Failing substantiation, this suggestion commands some further comment the 'fighter-style' opened-up centre section having already been accorded special notice. Now, how to reconcile this 'advanced' feature with such 'old-fashioned' ones as warping wings and a 50 hp Gnome rotary? One fact is sure: Though Sopwith had seemingly 'gone over' to ailerons from warping wings before war came, it is clear that the company's policy for trying everything at least once (one interpretation of which is 'playing safe') was never abandoned. This very policy, indeed, was carried forward well into the Hawker years, the clearest manifestation being the construction of certain biplane types (Snipe, Bulldog, Woodcock, Hawfinch, Hoopoe) both with single-bay and two-bay wing cellules. As for the use of wing-warping on the Bee, this could well have been for reasons of simplicity though this latter was a virtue that did not follow automatically. Equally it could have been reasoned (so short was the span) that a high rate of roll was more or less inherent in the design. At the same time, rolling and yawing moments were considerations of high importance to a company like Sopwith, which made a speciality of highly manoeuvrable aeroplanes; and comparative data (as already instanced by the single-bay/two-bay reference) were an ever-present demand in the Kingston design office.
Aside from the ultra-short span and the wing-warping there was yet another feature of the Bee's wings that calls for remark, this being the narrowness of the gap - approximating to the chord of the wings themselves. Curious (especially so having regard to the aperture in the Bee's centre section) is the use of the term 'gap-chord' in the following - possibly corrupt - summary of an official report, issued very early in 1918: ‘On the Effect of Cutting a Hole in the Top Plane of a Biplane. - Results of tests on the loss of lift of an R.A.F.6 biplane without fuselage, and with a gap-chord, due to the cutting of a hole in the top plane, the tests being carried out for analysis of incidence varying from 6 deg. to plus 20 deg., and the results tabulated and plotted.’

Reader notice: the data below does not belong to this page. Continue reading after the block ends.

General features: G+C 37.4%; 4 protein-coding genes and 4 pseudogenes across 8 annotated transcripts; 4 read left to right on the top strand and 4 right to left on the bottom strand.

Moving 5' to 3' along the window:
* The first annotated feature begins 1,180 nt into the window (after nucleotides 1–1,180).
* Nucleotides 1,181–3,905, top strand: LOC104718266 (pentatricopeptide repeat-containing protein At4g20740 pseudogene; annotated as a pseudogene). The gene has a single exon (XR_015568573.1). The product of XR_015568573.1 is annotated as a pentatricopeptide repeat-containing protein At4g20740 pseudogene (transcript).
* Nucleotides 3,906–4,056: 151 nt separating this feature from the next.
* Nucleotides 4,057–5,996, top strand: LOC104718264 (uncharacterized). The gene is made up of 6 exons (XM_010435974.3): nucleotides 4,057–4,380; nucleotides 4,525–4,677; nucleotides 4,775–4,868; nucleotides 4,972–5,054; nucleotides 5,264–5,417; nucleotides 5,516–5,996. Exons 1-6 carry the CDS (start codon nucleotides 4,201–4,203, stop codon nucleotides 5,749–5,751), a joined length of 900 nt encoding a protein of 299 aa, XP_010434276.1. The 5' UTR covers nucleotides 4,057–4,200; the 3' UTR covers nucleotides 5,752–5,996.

Although the wing section, or sections, tried on the Bee are not known, it may be noted that "R.A.F.6" was a low-camber wing-section, and one that was instanced as such for several years after the Armistice.
As for the Bee's ancient engine, it is permissible to speculate on the possible intention of installing some more modern unit when this became available a possibility sustained by reasonable suppositions that the Bee may not only have been comparable with the officially-ordered 'Kitten' types (Grain, Eastchurch and James V. Martin) but in some way associated also with the 'Aerial Target' programme (see chapter on 'A.T. and Sparrow'). The nominal power of 50 hp would certainly approximate to that expected from a geared version of the A. B.C. Gnat (45 hp), while higher up the prospective A. B.C. scale were the 60 hp Gadfly and the 120 hp Mosquito. And might there not have been an engine called Bee? for it must not be overlooked that the A.B.C. Wasp-engined Westland Wagtail was originally called the Wasp, and the Dragonfly-powered Sopwith Snipe development was the Dragon.
Though the seemingly well substantiated experimental fitment of a single Vickers gun would evidently have posed installation problems, the nature of the installation may have been unconventional - otherwise, indeed, the pilot's field of view might have been calamitously compromised. In the armament context, moreover, we may note that the Sopwith-Kauper mechanical synchronising gear outlived all others of its species, and although first made in 1916, continued in development and variation well into 1917, and perhaps even later the Americans, for instance, having scant regard for the Constantinesco hydraulic system, and favouring instead their own Nelson gear (though Constantinesco also designed a mechanical scheme). In any case, if synchronising gear of any kind (other, perhaps, than electrical) were indeed fitted to the Gnome-powered Bee, some fairly extensive engine modifications would probably have been necessary.
Speculative though much of the foregoing may be, the mere dimensions of the little aeroplane, as given hereafter, are eloquent in themselves. Thus one muses finally on the name 'Tadpole' that was sometimes applied to this same machine.
Bee (50 hp Gnome)
Span 16 ft 3 in (4.9 m); length 14 ft 3 in (4.3 m).
H.King Armament of British Aircraft (Putnam)
Bee. At one stage, a Vickers gun was fitted to this tiny biplane of 1916.